In general it is preferred to connect the bridge parts in such a way that they cannot rotate mutually about an axis in the longitudinal direction thereof, but if this would give too much torsional loads it is possible to have such a pivoting possibility about a longitudinal axis, if only the angular displacements in amplitude and speed remain so small that there is no danger for the personnel if they have to pass the bridge rapidly in case of emergency.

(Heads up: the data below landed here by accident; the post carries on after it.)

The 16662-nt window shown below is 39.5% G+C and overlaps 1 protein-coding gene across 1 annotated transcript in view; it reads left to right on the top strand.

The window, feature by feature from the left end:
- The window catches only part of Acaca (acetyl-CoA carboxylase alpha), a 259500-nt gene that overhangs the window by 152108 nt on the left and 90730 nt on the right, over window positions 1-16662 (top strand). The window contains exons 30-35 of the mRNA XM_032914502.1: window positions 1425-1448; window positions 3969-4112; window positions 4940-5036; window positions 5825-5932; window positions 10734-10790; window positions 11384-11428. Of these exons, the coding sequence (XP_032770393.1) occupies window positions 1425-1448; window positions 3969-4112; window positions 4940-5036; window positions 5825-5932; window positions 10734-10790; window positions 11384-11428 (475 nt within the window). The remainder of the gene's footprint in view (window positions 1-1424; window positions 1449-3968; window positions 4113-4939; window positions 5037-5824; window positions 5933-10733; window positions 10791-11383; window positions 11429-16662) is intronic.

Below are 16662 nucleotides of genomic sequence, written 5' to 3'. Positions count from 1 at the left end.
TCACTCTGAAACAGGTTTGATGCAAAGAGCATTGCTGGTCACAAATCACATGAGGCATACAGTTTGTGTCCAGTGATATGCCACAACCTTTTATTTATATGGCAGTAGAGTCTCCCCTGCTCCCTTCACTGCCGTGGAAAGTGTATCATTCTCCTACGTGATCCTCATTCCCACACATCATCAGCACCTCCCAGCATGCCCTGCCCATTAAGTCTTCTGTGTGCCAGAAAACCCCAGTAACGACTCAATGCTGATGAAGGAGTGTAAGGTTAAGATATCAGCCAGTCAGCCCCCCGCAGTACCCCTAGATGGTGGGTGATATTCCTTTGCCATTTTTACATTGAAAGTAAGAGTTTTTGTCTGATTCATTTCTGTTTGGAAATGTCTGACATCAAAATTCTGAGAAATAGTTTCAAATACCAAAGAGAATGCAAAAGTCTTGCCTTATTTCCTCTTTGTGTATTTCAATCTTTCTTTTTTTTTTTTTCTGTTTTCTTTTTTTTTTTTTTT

In FIG. 10 such a possibility of mutual rotation about the longitudinal axis of one of the bridge parts is shown. Here the bridge parts 3 and 4 consist of or include apart from a frame structure cylindrical tubes to surround the walking passage. The tube of bridge part 3 is adapted to rotate at 38 in a casing 39 which supports pivoting axis 6, giving a connection to pivoting casing part 40 having horizontal pivot axis 7 at its lower outer edge. This axis 7 connect casing 40 to end wall 41, in which the tube of bridge part 4 is adapted to rotate. Between the casings 39 and 40 there is an elbow structure 42 with floor and ceiling parts sliding alongside each other, with a flexible displaceable outer wall 43, embodied for instance as an articulated flexible wall from vertical steel parts, which wall during pivoting movements of the bridge parts 3 and 4 about axis 6 will extend more or less along the outer wall of casing 39 and/or casing 40, there being for instance cables pulling on said wall 43 and keeping it extended. FIG. 10 shows such parts as helical springs along top and bottom of casing part 40. There may also be folding panels or the like to constitute wall 43.